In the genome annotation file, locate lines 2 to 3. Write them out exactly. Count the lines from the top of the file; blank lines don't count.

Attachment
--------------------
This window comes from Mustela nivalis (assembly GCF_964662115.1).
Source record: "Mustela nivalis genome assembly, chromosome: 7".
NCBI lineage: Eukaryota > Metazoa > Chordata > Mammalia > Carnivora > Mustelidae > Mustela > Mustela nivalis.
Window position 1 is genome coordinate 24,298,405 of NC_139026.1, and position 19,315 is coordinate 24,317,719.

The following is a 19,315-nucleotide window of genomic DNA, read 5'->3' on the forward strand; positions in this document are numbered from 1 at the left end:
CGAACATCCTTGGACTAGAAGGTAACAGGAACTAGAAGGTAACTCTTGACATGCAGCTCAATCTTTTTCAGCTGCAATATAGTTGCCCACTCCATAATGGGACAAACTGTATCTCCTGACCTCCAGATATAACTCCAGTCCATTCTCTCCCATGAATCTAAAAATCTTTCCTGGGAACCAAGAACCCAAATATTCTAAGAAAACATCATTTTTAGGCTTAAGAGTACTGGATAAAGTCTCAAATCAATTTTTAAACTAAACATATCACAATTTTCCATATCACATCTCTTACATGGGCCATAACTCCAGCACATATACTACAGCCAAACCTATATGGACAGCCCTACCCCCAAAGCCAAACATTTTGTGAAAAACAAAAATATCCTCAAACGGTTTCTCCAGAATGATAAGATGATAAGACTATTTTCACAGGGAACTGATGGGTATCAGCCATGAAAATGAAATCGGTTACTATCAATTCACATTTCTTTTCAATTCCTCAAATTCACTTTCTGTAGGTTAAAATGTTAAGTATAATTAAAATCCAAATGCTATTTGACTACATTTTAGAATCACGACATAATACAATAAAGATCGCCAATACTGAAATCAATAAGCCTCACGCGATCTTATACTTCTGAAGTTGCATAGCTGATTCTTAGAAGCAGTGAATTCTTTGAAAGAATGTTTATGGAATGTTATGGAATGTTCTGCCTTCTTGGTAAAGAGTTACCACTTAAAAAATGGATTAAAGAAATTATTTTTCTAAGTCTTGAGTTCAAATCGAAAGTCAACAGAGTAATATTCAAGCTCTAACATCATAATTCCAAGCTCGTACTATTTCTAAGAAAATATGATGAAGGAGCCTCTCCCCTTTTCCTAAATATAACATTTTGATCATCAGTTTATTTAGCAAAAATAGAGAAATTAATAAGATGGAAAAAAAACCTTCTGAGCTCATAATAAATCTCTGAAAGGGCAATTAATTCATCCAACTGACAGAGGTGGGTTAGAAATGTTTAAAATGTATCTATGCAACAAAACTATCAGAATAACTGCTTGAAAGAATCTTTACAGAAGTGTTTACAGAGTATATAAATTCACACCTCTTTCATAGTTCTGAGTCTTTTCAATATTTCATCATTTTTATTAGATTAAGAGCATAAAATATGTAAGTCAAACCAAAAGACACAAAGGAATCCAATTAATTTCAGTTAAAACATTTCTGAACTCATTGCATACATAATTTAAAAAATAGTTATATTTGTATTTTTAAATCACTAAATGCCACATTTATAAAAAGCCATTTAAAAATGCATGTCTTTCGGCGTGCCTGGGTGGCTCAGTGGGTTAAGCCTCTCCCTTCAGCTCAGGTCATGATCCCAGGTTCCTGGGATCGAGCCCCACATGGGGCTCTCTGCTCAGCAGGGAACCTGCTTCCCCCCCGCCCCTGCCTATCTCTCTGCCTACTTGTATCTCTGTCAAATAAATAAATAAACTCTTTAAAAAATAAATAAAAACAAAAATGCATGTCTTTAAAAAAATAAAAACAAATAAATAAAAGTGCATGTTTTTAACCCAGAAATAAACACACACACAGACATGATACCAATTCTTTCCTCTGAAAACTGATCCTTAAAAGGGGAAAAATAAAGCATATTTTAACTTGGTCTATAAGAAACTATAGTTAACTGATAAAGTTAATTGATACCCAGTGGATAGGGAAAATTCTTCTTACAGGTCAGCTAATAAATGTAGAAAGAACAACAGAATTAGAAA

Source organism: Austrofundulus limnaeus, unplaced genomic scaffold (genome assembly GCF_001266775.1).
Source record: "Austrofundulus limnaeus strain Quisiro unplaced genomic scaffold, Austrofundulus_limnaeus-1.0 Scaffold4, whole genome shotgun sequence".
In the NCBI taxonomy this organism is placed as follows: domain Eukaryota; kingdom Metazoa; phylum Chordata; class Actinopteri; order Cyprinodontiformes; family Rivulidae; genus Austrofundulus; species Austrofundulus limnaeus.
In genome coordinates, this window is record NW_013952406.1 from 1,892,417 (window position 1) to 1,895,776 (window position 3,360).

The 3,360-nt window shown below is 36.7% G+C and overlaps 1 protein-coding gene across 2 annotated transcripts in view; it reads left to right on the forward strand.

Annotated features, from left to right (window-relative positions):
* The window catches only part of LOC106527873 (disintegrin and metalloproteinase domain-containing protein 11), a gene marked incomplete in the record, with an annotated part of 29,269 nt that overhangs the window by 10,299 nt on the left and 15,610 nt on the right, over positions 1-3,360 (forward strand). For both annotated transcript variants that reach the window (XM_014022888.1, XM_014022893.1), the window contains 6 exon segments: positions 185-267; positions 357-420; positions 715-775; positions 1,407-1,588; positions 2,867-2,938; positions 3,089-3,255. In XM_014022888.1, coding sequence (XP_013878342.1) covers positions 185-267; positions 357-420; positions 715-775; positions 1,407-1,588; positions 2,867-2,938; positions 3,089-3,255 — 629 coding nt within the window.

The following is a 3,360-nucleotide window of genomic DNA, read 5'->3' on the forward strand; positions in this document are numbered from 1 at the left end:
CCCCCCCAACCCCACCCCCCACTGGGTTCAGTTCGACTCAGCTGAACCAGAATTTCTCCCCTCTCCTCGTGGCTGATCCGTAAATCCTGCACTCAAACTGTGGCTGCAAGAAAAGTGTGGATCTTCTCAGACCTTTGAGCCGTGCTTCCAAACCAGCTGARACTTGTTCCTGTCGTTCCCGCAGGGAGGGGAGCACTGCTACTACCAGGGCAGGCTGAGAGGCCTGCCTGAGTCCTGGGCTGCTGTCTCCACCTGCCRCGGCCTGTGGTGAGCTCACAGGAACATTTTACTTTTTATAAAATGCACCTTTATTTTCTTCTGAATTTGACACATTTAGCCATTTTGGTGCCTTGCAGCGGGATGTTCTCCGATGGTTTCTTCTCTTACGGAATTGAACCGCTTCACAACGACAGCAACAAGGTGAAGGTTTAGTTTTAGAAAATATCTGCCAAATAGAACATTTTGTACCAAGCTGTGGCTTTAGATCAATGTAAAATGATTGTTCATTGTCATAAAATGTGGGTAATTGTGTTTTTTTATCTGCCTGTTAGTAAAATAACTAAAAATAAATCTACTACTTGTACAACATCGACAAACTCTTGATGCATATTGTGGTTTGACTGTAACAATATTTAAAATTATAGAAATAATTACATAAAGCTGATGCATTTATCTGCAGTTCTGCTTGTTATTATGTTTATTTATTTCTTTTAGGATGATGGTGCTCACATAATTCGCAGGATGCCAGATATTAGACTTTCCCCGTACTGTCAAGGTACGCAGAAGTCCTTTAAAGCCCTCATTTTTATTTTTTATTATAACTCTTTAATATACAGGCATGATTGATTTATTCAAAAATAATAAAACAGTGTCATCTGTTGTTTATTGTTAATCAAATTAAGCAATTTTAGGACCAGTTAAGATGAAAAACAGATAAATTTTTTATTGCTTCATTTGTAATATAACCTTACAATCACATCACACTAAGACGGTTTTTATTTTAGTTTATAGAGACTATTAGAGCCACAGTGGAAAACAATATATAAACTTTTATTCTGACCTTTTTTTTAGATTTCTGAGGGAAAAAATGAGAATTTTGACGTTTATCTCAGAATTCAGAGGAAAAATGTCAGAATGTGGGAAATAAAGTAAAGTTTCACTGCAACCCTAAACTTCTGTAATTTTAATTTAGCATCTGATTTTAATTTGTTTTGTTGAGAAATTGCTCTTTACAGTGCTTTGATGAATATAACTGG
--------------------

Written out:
Source record: "Mustela nivalis genome assembly, chromosome: 7".
NCBI lineage: Eukaryota > Metazoa > Chordata > Mammalia > Carnivora > Mustelidae > Mustela > Mustela nivalis.